A "self-funding" education - Breaking poverty by providing access to higher education

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Taddy Blecher, an Ashoka fellow, founded the Maharishi Institute to try and revive a lost generation. Every day in South Africa, 4 million youths wake up with nothing to do and it pushes them on to the streets and into crime. Taddy dreamed of a way to unlocking the genius within these young people without invoking a financial burden on them by way of costly education. This was all made possible by the work of the Maharishi institute.

The Maharishi Institute is the first university to provide free full-time and part-time education to young people throughout South Africa, in turn preparing them for work.

The institute is grounded in an inside-out education which focuses on developing the student first as opposed to the rigid fact-learning traditional system. For the first year everything is completely free. Thereafter, students must work four hours a day in any number of jobs throughout the university for which they receive a stipend to cover their own living costs, thus creating the world’s first self-funding university. Each day begins with meditation or yoga to help distance the youth from their often-violent hometowns. This, combined with tangible skills in computing and business management and the confidence gained through exposure to consistent work, has had a great impact for the university.  There are currently 500 students in full-time studies and they have been placed throughout 25 different employers. Blecher intends to reach a 1500 student population in the near future.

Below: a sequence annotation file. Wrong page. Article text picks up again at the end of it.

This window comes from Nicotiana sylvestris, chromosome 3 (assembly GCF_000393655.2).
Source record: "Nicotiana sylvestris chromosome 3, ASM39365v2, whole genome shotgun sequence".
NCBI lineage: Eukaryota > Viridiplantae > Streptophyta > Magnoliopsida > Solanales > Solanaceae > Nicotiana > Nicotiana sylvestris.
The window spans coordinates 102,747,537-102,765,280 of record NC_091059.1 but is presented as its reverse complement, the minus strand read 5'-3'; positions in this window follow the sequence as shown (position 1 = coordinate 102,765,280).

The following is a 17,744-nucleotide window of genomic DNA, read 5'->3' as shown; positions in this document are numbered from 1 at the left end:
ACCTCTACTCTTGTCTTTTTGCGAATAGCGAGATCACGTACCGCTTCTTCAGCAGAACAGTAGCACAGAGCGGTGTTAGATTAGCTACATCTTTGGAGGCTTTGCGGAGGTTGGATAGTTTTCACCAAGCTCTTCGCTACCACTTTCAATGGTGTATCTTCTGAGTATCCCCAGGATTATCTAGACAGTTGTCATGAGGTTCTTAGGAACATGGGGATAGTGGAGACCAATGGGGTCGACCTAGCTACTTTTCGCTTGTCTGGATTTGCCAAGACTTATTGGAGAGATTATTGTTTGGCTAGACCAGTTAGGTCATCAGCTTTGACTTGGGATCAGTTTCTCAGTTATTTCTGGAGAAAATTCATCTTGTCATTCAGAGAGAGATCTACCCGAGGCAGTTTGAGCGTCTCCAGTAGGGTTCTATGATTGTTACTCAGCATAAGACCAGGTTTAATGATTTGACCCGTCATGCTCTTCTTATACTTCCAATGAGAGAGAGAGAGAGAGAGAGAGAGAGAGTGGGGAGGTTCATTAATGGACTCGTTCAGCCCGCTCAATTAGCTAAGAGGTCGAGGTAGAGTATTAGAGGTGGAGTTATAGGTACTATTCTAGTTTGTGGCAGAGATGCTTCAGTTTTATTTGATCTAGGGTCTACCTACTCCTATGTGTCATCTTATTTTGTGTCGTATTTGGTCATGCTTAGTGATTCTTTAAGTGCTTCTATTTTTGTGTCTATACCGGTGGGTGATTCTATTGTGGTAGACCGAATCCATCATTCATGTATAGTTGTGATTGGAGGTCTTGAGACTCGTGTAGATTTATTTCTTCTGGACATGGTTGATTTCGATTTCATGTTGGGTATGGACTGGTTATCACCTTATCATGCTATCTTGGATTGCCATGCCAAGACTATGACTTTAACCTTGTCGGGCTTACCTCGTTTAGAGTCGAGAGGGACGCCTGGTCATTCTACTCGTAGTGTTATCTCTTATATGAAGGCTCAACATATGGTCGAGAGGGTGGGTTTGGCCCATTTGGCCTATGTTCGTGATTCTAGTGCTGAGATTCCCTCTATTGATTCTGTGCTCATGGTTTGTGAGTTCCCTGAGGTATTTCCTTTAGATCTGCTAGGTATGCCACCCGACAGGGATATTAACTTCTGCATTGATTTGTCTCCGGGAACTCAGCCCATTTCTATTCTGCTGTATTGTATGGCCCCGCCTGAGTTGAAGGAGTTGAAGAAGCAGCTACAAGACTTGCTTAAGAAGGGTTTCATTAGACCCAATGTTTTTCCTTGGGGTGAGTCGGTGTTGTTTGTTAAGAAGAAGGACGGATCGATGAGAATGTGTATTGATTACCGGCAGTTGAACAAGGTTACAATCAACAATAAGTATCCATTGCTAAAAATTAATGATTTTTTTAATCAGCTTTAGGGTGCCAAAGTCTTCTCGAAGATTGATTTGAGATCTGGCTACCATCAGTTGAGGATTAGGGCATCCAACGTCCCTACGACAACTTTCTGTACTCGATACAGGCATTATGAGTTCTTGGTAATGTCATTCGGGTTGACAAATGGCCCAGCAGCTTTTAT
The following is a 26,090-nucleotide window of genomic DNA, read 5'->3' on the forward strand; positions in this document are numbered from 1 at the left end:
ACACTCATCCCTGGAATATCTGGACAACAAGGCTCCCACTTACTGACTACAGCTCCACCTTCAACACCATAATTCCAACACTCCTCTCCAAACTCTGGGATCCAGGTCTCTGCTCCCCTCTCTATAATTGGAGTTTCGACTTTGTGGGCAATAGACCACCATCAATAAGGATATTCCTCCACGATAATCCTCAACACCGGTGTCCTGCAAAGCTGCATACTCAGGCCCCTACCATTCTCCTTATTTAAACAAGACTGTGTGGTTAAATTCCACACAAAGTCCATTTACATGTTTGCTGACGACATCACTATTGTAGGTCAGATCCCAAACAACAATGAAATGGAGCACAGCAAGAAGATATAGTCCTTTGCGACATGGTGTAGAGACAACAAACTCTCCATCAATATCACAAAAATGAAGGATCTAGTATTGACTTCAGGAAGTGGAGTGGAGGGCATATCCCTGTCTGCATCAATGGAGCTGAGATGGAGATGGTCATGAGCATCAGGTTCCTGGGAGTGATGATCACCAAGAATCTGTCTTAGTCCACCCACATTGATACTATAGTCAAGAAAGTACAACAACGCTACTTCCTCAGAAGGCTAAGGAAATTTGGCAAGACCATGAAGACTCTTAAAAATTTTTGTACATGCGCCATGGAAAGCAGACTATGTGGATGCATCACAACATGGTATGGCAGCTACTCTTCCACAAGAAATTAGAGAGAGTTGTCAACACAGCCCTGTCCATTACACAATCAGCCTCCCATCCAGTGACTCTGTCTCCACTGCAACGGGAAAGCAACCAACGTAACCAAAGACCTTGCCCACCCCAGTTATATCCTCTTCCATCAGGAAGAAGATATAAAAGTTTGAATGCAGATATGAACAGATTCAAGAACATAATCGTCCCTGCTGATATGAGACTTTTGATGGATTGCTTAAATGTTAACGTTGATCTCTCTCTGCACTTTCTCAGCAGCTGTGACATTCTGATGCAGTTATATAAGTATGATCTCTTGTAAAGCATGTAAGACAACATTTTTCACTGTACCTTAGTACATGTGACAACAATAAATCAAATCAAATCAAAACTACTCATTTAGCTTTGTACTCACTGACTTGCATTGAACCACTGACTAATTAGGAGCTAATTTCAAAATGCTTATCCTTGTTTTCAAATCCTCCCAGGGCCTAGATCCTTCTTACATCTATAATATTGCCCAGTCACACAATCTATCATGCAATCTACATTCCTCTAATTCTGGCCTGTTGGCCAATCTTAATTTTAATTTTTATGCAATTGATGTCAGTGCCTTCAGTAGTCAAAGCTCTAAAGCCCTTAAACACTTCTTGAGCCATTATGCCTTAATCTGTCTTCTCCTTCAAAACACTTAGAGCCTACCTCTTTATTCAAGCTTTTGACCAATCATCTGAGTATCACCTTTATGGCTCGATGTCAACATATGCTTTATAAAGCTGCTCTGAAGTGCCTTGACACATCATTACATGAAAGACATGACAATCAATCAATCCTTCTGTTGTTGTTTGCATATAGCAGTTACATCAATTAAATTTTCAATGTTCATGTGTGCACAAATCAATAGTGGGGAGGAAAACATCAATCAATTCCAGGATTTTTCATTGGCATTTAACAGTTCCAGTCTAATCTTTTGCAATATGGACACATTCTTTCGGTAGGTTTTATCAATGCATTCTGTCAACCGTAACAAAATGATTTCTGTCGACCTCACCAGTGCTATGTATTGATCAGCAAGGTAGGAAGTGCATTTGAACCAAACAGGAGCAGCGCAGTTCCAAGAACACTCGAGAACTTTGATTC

Taddy Blecher is a pioneer of youth employment and the free higher education movement in South Africa. He was elected as an Ashoka Fellow through the Future Forward: Innovations for Youth Employment Initiative in partnership with The MasterCard Foundation

This article originally appeared on www.changemakers.com/futureforward on June 15, 2015.

This article was originally published on July 15, 2015
Related TopicsBusiness & Social Enterprise, Employment, Children & Youth, Education / Learning, Education reform, Non-formal education, Youth development, Social Entrepreneurship

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